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Dalmiya: Tactician who made business out of cricket

By Arindam Majumder
September 21, 2015 12:07 IST
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Today BCCI is one of the richest sporting bodies in world sports with a license to rule world cricket but it was Jagmohan Dalmiya who will be credited with it, says Arindam Majumder

Jagmohan Dalmiya

Jagmohan Dalmiya changed BCCI’s face forever. Photograph: Reuters

It was the final day of the second Test match of the 2008 series between India and Australia. The match, which already had its fair share of controversy with complaints of racial abuse against Indian spinner Harbhajan Singh, ended in Australia’s favour with the Indians livid against umpire Steve Bucknor. “Only one team is playing in the spirit of the game,” said captain Anil Kumble at the post-match presentation.

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What unfolded after the Test took cricketing relations between the two countries to their lowest level, but it also stamped the Board of Control for Cricket in India (BCCI)’s authority over world cricket. India threatened to pull out of the tour, which resulted in Steve Bucknor being removed from the next game while Singh was cleared to play. BCCI is today one of the richest sporting bodies in world sports with a licence to rule world cricket and the credit goes to Jagmohan Dalmiya.

The picture was not so rosy in the 1992 when Dalmiya, popularly known as Jaggu dada, took charge as the BCCI secretary. The richest cricketing board was then in deficit of Rs 80 lakh. Back then, state broadcaster Doordarshan held a monopoly over telecast rights and the BCCI had in fact to pay Doordarshan for broadcasting the games. With cricket striking the nation’s chord after the World Cup victory in 1983, the Marwari business acumen in Dalmiya sensed the opportunity to cash on it. Dalmiya, along with I S Bindra, decide to end state broadcaster Doordarshan’s monopoly by selling telecasting rights of the 1993-94 India vs England series to Transworld International for $600,000 per game.

For the 1996 World Cup jointly hosted by India, Pakistan and Sri Lanka, Dalmiya managed to do something which changed the language of sponsorship of the game. While the television rights of the tournament was sold to the US-based WorldTel for $10 million, Wills  then a cigarette brand owned by ITC Ltd, bought the sponsorship rights for $12 million.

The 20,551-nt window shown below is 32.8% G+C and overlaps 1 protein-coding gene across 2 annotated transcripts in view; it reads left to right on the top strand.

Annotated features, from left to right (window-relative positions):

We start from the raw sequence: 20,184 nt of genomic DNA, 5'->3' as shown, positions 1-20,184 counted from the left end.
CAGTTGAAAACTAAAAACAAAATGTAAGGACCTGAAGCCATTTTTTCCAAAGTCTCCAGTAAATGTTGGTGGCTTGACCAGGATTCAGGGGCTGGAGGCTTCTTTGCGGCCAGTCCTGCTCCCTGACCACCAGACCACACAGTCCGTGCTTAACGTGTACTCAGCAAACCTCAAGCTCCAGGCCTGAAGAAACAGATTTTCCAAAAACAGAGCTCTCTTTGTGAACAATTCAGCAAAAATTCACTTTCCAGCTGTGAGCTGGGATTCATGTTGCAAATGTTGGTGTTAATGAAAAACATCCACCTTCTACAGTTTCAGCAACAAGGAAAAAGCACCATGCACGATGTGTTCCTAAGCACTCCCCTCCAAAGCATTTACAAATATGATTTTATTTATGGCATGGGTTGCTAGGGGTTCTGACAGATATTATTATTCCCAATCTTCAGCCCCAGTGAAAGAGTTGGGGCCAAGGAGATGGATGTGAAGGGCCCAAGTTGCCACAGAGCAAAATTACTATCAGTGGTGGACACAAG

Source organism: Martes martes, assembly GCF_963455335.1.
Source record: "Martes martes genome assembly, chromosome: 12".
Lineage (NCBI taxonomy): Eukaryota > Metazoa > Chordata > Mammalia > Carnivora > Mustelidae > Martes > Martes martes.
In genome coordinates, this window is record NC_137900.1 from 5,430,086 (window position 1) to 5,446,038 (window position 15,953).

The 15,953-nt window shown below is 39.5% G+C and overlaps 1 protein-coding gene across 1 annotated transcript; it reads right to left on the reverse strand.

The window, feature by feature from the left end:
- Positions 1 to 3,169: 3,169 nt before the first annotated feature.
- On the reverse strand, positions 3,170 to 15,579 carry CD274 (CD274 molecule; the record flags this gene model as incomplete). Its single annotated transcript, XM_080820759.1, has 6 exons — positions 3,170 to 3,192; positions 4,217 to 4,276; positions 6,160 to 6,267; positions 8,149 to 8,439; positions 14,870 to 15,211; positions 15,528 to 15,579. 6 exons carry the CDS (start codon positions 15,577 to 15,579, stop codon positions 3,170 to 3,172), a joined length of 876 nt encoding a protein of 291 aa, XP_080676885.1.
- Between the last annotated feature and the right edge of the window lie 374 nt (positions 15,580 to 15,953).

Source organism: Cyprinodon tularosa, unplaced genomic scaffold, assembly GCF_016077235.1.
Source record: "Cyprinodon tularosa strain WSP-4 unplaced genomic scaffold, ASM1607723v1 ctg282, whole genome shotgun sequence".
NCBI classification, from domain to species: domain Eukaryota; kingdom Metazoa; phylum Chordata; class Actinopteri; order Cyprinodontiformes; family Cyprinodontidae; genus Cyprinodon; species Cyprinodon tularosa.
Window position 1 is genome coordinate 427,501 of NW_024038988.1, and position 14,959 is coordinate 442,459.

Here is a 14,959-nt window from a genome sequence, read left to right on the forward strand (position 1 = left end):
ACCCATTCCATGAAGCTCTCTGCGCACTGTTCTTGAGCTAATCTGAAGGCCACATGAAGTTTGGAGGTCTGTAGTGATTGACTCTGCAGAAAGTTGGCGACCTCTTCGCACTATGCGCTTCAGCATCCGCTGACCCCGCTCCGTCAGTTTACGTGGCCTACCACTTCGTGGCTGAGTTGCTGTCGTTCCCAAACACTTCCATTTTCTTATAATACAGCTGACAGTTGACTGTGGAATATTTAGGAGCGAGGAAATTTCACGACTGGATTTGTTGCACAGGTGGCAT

Damiya entered the International Cricket Council (ICC) in 1997 as president. His commercial skills and flair for striking deals turned round the cash-strapped ICC's fortunes. Consider this - when he took over as president, the body had all of 16,000 pounds in its accounts. By the time he demitted office, he had turned the organisation into a profit-making body.

The coup of television rights, which made Dalmiya the most well-known face of sports administration in the subcontinent, also resulted in his downfall. In 2006, the BCCI expelled him on charges of embezzling funds from the 1996 World Cup. He was banned from BCCI meetings, a first information report was filed against him. But Dalmiya refused to stay away from the game. In 2007, he successfully challenged the criminal cases filed by the BCCI before the Bombay High Court. The board was forced to revoke his suspension in 2010.

After virtually holding a monopoly in the West Bengal cricket association, Dalmiya started to eye the top post again when the Supreme Court barred the then president N Srinivasan from contesting the BCCI elections. Despite a late effort by the rival camp, he was ‘unanimously’ elected. Dalmiya died in office at the age of 75 as the president of a BCCI, an organisation whose face he changed forever.

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Arindam Majumder
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